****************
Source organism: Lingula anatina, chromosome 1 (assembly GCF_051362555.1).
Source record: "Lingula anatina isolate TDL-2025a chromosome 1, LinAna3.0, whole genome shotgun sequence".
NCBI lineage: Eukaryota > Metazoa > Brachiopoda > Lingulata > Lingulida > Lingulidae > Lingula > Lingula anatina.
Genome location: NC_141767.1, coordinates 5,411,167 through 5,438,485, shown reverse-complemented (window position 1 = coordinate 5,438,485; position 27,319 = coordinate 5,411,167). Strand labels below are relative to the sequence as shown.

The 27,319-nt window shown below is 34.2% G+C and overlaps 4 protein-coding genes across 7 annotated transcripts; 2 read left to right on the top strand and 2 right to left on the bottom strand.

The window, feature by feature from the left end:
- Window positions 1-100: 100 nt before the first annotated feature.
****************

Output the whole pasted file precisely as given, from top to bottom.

Source organism: Lingula anatina, chromosome 1 (assembly GCF_051362555.1).
Source record: "Lingula anatina isolate TDL-2025a chromosome 1, LinAna3.0, whole genome shotgun sequence".
NCBI lineage: Eukaryota > Metazoa > Brachiopoda > Lingulata > Lingulida > Lingulidae > Lingula > Lingula anatina.
Genome location: NC_141767.1, coordinates 5,411,167 through 5,438,485, shown reverse-complemented (window position 1 = coordinate 5,438,485; position 27,319 = coordinate 5,411,167). Strand labels below are relative to the sequence as shown.

The 27,319-nt window shown below is 34.2% G+C and overlaps 4 protein-coding genes across 7 annotated transcripts; 2 read left to right on the top strand and 2 right to left on the bottom strand.

The window, feature by feature from the left end:
- Window positions 1-100: 100 nt before the first annotated feature.